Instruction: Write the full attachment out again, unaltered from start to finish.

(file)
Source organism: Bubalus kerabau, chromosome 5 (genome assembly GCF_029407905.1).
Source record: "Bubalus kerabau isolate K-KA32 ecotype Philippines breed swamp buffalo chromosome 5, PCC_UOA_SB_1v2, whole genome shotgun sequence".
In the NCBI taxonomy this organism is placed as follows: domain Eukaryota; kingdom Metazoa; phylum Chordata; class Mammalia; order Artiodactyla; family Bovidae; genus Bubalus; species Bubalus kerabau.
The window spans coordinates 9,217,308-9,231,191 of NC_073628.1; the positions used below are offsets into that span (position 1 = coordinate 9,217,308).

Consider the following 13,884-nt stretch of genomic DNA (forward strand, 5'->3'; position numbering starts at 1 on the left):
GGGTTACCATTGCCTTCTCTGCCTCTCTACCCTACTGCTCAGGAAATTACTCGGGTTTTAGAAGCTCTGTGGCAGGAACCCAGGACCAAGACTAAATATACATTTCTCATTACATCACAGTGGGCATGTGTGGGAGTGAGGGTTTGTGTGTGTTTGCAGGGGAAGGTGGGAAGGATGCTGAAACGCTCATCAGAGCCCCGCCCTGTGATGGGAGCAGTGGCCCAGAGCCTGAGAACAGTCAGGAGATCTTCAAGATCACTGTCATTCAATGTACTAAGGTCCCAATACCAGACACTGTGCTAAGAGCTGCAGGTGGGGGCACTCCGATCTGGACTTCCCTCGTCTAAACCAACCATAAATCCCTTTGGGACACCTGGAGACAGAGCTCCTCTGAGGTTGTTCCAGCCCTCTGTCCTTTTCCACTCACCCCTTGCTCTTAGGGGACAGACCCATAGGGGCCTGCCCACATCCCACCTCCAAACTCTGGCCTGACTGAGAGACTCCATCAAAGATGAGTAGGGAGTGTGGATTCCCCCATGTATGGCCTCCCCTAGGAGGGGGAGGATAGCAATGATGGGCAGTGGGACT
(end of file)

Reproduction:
Source organism: Bubalus kerabau, chromosome 5 (genome assembly GCF_029407905.1).
Source record: "Bubalus kerabau isolate K-KA32 ecotype Philippines breed swamp buffalo chromosome 5, PCC_UOA_SB_1v2, whole genome shotgun sequence".
In the NCBI taxonomy this organism is placed as follows: domain Eukaryota; kingdom Metazoa; phylum Chordata; class Mammalia; order Artiodactyla; family Bovidae; genus Bubalus; species Bubalus kerabau.
The window spans coordinates 9,217,308-9,231,191 of NC_073628.1; the positions used below are offsets into that span (position 1 = coordinate 9,217,308).

Consider the following 13,884-nt stretch of genomic DNA (forward strand, 5'->3'; position numbering starts at 1 on the left):
GGGTTACCATTGCCTTCTCTGCCTCTCTACCCTACTGCTCAGGAAATTACTCGGGTTTTAGAAGCTCTGTGGCAGGAACCCAGGACCAAGACTAAATATACATTTCTCATTACATCACAGTGGGCATGTGTGGGAGTGAGGGTTTGTGTGTGTTTGCAGGGGAAGGTGGGAAGGATGCTGAAACGCTCATCAGAGCCCCGCCCTGTGATGGGAGCAGTGGCCCAGAGCCTGAGAACAGTCAGGAGATCTTCAAGATCACTGTCATTCAATGTACTAAGGTCCCAATACCAGACACTGTGCTAAGAGCTGCAGGTGGGGGCACTCCGATCTGGACTTCCCTCGTCTAAACCAACCATAAATCCCTTTGGGACACCTGGAGACAGAGCTCCTCTGAGGTTGTTCCAGCCCTCTGTCCTTTTCCACTCACCCCTTGCTCTTAGGGGACAGACCCATAGGGGCCTGCCCACATCCCACCTCCAAACTCTGGCCTGACTGAGAGACTCCATCAAAGATGAGTAGGGAGTGTGGATTCCCCCATGTATGGCCTCCCCTAGGAGGGGGAGGATAGCAATGATGGGCAGTGGGACT